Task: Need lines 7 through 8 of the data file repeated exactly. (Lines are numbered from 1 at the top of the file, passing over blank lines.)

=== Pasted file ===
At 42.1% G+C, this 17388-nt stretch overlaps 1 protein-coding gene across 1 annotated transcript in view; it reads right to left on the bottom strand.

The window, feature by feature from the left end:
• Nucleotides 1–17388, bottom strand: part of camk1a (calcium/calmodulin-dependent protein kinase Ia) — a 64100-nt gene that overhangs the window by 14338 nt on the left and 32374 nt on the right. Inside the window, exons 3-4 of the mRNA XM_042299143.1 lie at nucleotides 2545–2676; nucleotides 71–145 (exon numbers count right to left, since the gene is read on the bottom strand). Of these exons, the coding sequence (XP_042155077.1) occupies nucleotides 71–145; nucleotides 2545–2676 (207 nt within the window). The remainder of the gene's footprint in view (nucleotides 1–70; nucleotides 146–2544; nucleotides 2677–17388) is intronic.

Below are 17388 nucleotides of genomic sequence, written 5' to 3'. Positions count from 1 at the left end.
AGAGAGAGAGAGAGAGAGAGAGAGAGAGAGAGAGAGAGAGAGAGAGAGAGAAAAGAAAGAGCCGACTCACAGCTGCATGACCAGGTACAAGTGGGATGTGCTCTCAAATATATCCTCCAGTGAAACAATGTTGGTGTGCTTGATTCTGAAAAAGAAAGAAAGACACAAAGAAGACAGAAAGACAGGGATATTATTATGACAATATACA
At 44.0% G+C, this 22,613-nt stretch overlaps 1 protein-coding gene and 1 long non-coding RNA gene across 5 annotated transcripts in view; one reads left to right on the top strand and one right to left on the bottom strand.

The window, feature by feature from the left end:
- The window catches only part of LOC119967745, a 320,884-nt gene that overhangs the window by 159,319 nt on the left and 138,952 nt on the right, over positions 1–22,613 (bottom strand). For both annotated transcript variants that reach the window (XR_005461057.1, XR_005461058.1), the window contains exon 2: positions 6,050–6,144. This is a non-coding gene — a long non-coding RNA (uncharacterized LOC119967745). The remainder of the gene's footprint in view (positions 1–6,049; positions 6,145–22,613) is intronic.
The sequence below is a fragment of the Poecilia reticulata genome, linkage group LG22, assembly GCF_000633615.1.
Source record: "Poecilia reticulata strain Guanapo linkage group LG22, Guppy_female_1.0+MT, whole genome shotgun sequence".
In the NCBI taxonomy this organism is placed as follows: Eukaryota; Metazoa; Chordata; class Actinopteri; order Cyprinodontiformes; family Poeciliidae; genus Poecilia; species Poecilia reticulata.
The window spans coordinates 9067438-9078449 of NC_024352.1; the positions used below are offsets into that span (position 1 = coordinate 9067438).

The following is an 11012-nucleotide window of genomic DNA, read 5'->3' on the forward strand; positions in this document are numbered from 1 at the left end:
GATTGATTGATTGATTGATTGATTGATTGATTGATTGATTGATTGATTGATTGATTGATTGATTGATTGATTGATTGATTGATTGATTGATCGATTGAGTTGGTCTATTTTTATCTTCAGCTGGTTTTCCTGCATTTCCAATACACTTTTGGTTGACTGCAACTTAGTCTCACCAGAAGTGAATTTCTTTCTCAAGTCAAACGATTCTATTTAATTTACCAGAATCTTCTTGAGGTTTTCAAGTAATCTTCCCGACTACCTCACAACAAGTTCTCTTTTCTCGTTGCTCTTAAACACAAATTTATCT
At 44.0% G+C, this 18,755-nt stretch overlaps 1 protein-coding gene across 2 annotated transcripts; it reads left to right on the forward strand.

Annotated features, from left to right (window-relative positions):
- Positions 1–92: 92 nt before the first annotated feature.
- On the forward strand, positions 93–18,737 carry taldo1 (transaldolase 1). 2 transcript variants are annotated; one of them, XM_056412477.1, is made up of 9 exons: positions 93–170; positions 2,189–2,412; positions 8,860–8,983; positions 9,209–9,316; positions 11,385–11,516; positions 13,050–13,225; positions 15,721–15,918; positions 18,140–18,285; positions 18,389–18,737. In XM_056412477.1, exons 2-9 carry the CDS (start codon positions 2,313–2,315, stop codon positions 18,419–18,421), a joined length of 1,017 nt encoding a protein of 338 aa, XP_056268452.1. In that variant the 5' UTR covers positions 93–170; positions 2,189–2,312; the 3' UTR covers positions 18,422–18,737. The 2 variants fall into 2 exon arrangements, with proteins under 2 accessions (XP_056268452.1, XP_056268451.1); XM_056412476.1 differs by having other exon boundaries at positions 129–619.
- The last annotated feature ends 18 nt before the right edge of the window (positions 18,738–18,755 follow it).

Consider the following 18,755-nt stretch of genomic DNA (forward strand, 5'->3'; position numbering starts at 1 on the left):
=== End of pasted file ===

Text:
The window, feature by feature from the left end:
- The window catches only part of LOC119967745, a 320,884-nt gene that overhangs the window by 159,319 nt on the left and 138,952 nt on the right, over positions 1–22,613 (bottom strand). For both annotated transcript variants that reach the window (XR_005461057.1, XR_005461058.1), the window contains exon 2: positions 6,050–6,144. This is a non-coding gene — a long non-coding RNA (uncharacterized LOC119967745). The remainder of the gene's footprint in view (positions 1–6,049; positions 6,145–22,613) is intronic.